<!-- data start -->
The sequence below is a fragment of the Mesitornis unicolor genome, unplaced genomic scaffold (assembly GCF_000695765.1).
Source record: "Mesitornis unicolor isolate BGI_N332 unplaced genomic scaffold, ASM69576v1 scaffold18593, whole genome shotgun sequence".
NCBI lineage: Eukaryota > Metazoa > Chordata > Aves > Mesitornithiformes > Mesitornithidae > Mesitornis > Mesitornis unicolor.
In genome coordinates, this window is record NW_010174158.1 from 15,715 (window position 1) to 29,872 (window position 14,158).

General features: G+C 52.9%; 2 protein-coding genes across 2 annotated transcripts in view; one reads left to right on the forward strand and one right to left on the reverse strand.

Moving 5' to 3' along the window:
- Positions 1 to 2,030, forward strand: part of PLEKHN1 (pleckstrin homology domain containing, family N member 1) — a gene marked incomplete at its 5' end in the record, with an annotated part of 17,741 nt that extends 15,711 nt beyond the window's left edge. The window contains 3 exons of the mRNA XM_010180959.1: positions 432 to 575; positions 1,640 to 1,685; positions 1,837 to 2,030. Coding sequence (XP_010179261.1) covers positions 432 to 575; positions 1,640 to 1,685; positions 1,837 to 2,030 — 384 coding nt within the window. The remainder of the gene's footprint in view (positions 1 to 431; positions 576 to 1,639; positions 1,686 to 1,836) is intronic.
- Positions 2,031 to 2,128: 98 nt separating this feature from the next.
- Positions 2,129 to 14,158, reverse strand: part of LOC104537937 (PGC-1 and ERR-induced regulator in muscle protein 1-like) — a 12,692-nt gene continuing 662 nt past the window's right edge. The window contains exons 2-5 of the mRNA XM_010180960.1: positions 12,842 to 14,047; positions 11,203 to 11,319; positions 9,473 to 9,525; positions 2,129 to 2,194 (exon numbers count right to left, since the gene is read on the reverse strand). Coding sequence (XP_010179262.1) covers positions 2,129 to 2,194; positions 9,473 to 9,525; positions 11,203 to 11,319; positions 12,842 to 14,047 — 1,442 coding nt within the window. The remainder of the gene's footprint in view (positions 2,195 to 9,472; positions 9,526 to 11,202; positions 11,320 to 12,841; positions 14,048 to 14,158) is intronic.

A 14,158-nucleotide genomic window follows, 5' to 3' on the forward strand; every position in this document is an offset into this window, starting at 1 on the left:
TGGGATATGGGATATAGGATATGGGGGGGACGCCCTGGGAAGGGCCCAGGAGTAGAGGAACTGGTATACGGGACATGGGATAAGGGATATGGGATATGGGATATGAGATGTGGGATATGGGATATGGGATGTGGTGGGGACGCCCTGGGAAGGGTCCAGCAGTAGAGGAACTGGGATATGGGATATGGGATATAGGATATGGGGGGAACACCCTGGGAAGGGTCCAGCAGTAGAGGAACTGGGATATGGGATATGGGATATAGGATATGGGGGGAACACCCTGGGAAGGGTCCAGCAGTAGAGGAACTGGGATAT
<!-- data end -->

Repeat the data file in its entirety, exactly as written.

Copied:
The sequence below is a fragment of the Mesitornis unicolor genome, unplaced genomic scaffold (assembly GCF_000695765.1).
Source record: "Mesitornis unicolor isolate BGI_N332 unplaced genomic scaffold, ASM69576v1 scaffold18593, whole genome shotgun sequence".
NCBI lineage: Eukaryota > Metazoa > Chordata > Aves > Mesitornithiformes > Mesitornithidae > Mesitornis > Mesitornis unicolor.
In genome coordinates, this window is record NW_010174158.1 from 15,715 (window position 1) to 29,872 (window position 14,158).

General features: G+C 52.9%; 2 protein-coding genes across 2 annotated transcripts in view; one reads left to right on the forward strand and one right to left on the reverse strand.

Moving 5' to 3' along the window:
- Positions 1 to 2,030, forward strand: part of PLEKHN1 (pleckstrin homology domain containing, family N member 1) — a gene marked incomplete at its 5' end in the record, with an annotated part of 17,741 nt that extends 15,711 nt beyond the window's left edge. The window contains 3 exons of the mRNA XM_010180959.1: positions 432 to 575; positions 1,640 to 1,685; positions 1,837 to 2,030. Coding sequence (XP_010179261.1) covers positions 432 to 575; positions 1,640 to 1,685; positions 1,837 to 2,030 — 384 coding nt within the window. The remainder of the gene's footprint in view (positions 1 to 431; positions 576 to 1,639; positions 1,686 to 1,836) is intronic.
- Positions 2,031 to 2,128: 98 nt separating this feature from the next.
- Positions 2,129 to 14,158, reverse strand: part of LOC104537937 (PGC-1 and ERR-induced regulator in muscle protein 1-like) — a 12,692-nt gene continuing 662 nt past the window's right edge. The window contains exons 2-5 of the mRNA XM_010180960.1: positions 12,842 to 14,047; positions 11,203 to 11,319; positions 9,473 to 9,525; positions 2,129 to 2,194 (exon numbers count right to left, since the gene is read on the reverse strand). Coding sequence (XP_010179262.1) covers positions 2,129 to 2,194; positions 9,473 to 9,525; positions 11,203 to 11,319; positions 12,842 to 14,047 — 1,442 coding nt within the window. The remainder of the gene's footprint in view (positions 2,195 to 9,472; positions 9,526 to 11,202; positions 11,320 to 12,841; positions 14,048 to 14,158) is intronic.

A 14,158-nucleotide genomic window follows, 5' to 3' on the forward strand; every position in this document is an offset into this window, starting at 1 on the left:
TGGGATATGGGATATAGGATATGGGGGGGACGCCCTGGGAAGGGCCCAGGAGTAGAGGAACTGGTATACGGGACATGGGATAAGGGATATGGGATATGGGATATGAGATGTGGGATATGGGATATGGGATGTGGTGGGGACGCCCTGGGAAGGGTCCAGCAGTAGAGGAACTGGGATATGGGATATGGGATATAGGATATGGGGGGAACACCCTGGGAAGGGTCCAGCAGTAGAGGAACTGGGATATGGGATATGGGATATAGGATATGGGGGGAACACCCTGGGAAGGGTCCAGCAGTAGAGGAACTGGGATAT